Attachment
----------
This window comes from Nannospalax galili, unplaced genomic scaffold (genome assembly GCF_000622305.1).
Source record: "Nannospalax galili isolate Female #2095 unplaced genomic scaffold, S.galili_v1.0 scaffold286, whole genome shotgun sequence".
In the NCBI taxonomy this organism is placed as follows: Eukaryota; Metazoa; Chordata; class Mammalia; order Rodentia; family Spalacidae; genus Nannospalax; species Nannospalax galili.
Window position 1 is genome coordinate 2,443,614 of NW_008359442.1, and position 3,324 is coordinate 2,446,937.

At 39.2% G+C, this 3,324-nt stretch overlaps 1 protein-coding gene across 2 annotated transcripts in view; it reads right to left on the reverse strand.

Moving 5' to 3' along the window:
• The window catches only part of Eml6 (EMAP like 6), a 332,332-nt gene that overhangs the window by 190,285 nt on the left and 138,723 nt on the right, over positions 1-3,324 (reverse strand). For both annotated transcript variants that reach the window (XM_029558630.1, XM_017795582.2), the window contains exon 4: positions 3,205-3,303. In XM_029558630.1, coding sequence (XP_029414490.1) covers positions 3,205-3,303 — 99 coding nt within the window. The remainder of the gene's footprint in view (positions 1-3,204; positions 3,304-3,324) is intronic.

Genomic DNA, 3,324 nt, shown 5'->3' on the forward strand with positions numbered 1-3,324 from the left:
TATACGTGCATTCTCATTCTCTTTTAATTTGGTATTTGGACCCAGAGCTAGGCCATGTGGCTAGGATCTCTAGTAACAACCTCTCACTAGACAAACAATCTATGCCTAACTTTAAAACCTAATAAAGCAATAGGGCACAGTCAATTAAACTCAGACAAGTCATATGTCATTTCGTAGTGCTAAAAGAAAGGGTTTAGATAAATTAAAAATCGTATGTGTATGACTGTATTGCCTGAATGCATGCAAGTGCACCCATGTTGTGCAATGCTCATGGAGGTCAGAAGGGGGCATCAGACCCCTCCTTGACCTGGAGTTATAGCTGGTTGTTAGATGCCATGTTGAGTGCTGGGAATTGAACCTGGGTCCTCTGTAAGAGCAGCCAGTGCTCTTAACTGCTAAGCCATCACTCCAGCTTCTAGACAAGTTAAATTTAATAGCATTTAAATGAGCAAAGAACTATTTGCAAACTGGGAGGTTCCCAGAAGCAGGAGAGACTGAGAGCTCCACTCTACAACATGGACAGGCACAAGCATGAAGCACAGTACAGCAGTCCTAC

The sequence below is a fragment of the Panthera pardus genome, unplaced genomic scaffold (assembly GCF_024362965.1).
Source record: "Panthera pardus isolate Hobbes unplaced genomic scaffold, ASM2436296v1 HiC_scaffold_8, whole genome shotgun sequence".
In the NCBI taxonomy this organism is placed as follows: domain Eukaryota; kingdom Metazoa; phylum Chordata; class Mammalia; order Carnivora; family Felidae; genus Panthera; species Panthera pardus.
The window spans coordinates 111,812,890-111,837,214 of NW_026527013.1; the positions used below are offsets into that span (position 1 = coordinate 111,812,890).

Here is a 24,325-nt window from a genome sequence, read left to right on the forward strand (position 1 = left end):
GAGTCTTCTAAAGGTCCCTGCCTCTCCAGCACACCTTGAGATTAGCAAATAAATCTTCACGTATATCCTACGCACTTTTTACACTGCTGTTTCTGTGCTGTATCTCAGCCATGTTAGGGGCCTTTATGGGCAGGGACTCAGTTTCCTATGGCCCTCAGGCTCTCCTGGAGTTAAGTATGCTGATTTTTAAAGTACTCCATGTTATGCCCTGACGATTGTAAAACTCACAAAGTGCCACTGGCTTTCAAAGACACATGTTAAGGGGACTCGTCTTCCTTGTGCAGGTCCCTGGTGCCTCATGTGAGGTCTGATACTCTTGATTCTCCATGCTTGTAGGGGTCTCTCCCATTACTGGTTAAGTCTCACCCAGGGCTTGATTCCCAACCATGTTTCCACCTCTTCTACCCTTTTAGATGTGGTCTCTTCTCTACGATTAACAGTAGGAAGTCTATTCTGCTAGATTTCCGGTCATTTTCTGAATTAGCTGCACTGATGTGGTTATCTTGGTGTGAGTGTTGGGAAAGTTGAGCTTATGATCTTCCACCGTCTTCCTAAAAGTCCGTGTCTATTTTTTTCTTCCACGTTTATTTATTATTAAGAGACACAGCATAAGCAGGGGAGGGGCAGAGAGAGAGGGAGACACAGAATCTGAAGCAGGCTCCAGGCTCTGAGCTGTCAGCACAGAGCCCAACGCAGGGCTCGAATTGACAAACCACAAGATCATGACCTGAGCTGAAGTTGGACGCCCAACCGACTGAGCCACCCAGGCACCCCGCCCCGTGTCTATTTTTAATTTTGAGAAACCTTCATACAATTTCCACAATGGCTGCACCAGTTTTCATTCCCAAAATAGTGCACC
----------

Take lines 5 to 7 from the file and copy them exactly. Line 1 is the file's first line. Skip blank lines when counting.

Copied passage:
At 39.2% G+C, this 3,324-nt stretch overlaps 1 protein-coding gene across 2 annotated transcripts in view; it reads right to left on the reverse strand.

Moving 5' to 3' along the window:
• The window catches only part of Eml6 (EMAP like 6), a 332,332-nt gene that overhangs the window by 190,285 nt on the left and 138,723 nt on the right, over positions 1-3,324 (reverse strand). For both annotated transcript variants that reach the window (XM_029558630.1, XM_017795582.2), the window contains exon 4: positions 3,205-3,303. In XM_029558630.1, coding sequence (XP_029414490.1) covers positions 3,205-3,303 — 99 coding nt within the window. The remainder of the gene's footprint in view (positions 1-3,204; positions 3,304-3,324) is intronic.